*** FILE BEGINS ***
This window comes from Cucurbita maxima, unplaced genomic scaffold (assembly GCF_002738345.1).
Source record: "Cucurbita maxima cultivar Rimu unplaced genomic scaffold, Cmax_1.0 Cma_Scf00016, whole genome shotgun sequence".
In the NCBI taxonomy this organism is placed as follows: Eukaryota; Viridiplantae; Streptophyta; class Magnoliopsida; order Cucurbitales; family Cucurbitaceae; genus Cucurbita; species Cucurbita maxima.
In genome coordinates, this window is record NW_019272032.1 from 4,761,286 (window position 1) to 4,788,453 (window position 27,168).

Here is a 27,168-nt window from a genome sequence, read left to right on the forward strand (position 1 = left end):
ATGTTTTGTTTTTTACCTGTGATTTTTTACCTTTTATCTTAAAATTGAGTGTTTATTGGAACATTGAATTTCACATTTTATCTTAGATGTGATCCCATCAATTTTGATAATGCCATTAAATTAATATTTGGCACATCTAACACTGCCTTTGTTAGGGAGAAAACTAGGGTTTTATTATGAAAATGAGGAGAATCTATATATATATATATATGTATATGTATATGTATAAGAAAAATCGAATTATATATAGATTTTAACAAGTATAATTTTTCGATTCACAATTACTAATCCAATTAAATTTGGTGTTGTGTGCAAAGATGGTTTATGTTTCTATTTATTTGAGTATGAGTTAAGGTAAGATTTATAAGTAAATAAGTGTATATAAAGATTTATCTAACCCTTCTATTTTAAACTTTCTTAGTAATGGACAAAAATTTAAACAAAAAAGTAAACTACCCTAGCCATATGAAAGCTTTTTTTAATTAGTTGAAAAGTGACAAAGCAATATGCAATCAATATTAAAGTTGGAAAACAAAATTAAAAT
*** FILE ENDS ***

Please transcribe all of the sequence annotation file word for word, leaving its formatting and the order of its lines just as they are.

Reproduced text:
This window comes from Cucurbita maxima, unplaced genomic scaffold (assembly GCF_002738345.1).
Source record: "Cucurbita maxima cultivar Rimu unplaced genomic scaffold, Cmax_1.0 Cma_Scf00016, whole genome shotgun sequence".
In the NCBI taxonomy this organism is placed as follows: Eukaryota; Viridiplantae; Streptophyta; class Magnoliopsida; order Cucurbitales; family Cucurbitaceae; genus Cucurbita; species Cucurbita maxima.
In genome coordinates, this window is record NW_019272032.1 from 4,761,286 (window position 1) to 4,788,453 (window position 27,168).

Here is a 27,168-nt window from a genome sequence, read left to right on the forward strand (position 1 = left end):
ATGTTTTGTTTTTTACCTGTGATTTTTTACCTTTTATCTTAAAATTGAGTGTTTATTGGAACATTGAATTTCACATTTTATCTTAGATGTGATCCCATCAATTTTGATAATGCCATTAAATTAATATTTGGCACATCTAACACTGCCTTTGTTAGGGAGAAAACTAGGGTTTTATTATGAAAATGAGGAGAATCTATATATATATATATATGTATATGTATATGTATAAGAAAAATCGAATTATATATAGATTTTAACAAGTATAATTTTTCGATTCACAATTACTAATCCAATTAAATTTGGTGTTGTGTGCAAAGATGGTTTATGTTTCTATTTATTTGAGTATGAGTTAAGGTAAGATTTATAAGTAAATAAGTGTATATAAAGATTTATCTAACCCTTCTATTTTAAACTTTCTTAGTAATGGACAAAAATTTAAACAAAAAAGTAAACTACCCTAGCCATATGAAAGCTTTTTTTAATTAGTTGAAAAGTGACAAAGCAATATGCAATCAATATTAAAGTTGGAAAACAAAATTAAAAT